House appropriator casts doubt on VA funding increase — MT A key House appropriator hinted Tuesday he may block another funding increase for the Department of Veterans Affairs next year, noting more than a decade of steady spending boosts for veterans programs. Rep. Charlie Dent, R-Pa., who chairs the Appropriations veteran affairs subcommittee, called the White House request for a $3.6 billion hike next year “a real heavy lift in the current environment” and “a non-starter.” He also questioned the department’s overall strategy of trying to build up staffing and infrastructure to deal with increased health care demands from veterans. “In my view, the VA would serve veterans better if it contracted more with existing private providers, rather than try and establish an in-house capacity,” he told department leaders at a budget hearing Wednesday. “It seems like VA has chosen the route of increasing everything … without a long-term strategy defining what these approaches should be.” House Republicans and VA leaders sparred for most of last year over similar fiscal issues, with lawmakers advancing a spending plan $1.4 billion below what White House officials insisted was needed to keep pace with programming needs. That money was eventually restored in the final budget deal.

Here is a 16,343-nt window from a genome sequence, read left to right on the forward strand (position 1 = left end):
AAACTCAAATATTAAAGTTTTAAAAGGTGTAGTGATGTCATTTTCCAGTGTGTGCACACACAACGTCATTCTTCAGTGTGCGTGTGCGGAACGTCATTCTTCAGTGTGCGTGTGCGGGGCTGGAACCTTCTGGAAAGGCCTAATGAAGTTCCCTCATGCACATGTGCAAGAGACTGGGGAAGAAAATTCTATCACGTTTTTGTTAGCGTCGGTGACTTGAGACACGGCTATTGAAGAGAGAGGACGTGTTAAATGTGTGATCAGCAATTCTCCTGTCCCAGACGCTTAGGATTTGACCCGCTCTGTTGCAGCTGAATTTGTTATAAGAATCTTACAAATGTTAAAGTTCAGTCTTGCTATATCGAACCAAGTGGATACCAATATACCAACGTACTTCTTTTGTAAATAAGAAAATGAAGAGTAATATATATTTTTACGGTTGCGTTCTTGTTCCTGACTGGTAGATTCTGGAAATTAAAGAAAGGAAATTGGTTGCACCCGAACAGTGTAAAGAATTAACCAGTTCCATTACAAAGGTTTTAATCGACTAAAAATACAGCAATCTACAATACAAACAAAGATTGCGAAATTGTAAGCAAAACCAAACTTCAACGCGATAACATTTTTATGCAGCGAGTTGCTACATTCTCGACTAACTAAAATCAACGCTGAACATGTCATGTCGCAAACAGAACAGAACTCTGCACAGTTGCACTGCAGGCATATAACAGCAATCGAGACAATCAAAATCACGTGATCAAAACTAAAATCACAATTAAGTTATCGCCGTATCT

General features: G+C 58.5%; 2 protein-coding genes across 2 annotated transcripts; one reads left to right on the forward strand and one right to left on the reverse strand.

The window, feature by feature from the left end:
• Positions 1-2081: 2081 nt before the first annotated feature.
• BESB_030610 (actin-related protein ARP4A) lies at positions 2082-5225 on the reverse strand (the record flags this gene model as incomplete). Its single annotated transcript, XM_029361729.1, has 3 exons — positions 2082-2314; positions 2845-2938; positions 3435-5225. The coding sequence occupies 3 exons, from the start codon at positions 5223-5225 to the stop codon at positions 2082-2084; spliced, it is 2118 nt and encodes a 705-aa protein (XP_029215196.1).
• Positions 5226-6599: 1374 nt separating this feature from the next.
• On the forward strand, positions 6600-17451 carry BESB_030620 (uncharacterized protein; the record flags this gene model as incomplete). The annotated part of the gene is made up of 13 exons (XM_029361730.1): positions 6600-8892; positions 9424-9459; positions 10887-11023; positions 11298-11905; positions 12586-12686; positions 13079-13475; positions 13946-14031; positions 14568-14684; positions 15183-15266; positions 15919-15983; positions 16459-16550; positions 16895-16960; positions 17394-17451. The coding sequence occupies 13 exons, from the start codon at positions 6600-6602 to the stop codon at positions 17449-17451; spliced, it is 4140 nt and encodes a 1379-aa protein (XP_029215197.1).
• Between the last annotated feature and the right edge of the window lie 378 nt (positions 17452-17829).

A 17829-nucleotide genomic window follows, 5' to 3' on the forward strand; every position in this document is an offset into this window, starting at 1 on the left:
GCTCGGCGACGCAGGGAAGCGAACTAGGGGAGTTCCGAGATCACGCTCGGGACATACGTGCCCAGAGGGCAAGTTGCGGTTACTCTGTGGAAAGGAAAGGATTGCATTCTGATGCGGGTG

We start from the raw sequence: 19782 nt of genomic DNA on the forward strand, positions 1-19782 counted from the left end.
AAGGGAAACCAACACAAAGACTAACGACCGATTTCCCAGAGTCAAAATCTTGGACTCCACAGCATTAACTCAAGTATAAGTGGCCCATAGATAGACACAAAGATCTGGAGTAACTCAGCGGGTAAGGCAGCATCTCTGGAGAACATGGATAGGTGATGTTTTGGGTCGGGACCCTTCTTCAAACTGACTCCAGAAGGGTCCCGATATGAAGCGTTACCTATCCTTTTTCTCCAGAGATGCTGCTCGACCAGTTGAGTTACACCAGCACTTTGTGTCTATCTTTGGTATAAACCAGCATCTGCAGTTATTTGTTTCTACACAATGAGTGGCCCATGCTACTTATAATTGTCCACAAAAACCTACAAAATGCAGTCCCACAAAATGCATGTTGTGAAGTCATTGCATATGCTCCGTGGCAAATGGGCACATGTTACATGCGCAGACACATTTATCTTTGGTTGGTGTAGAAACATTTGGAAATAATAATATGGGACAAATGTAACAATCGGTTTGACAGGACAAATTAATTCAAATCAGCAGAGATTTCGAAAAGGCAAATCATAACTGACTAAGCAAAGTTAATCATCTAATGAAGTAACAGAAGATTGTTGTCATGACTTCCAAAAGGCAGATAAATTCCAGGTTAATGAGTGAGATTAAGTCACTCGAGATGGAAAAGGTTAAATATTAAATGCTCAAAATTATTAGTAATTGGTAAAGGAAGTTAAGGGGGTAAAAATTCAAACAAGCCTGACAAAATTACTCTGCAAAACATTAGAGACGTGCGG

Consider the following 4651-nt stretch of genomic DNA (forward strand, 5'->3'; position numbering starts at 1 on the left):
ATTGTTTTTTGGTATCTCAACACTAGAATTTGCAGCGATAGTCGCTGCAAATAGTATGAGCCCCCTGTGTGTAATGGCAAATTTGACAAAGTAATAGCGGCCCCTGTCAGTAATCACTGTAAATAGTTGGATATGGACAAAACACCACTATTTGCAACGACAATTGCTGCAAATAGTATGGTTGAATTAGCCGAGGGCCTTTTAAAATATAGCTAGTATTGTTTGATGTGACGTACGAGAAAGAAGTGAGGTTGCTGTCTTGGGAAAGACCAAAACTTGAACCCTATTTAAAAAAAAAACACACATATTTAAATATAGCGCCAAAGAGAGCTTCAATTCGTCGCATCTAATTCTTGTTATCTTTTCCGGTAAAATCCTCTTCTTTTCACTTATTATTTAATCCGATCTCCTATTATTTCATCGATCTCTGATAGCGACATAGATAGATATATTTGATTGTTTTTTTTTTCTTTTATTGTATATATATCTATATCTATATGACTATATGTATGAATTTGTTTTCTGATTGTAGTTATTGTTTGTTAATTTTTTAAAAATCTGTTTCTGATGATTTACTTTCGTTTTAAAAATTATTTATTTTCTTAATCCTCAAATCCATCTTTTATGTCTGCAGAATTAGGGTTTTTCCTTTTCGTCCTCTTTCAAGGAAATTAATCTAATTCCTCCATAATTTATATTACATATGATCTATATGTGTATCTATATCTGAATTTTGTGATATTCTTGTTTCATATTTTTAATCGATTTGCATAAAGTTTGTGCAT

New program to help veteran’s families obtain benefits — WT TALLAHASSEE, Fla. (AP) – State health and Veterans’ Affairs officials are teaming up in a new program aimed at helping veterans’ families obtain benefits. The Department of Health said Wednesday that Florida is one of the first states to develop a program giving funeral directors the ability to notify the certifying physician that the decedent may have a service-connected disability. The veteran’s spouse or other family members may be entitled to VA compensation and other benefits if the service-connected condition was the underlying cause of death or a contributing factor. Survivors need a death certificate indicating the cause of death was service-connected when applying for the benefit. Florida has one of the largest veteran populations in the U.S. with more than 1.5 million.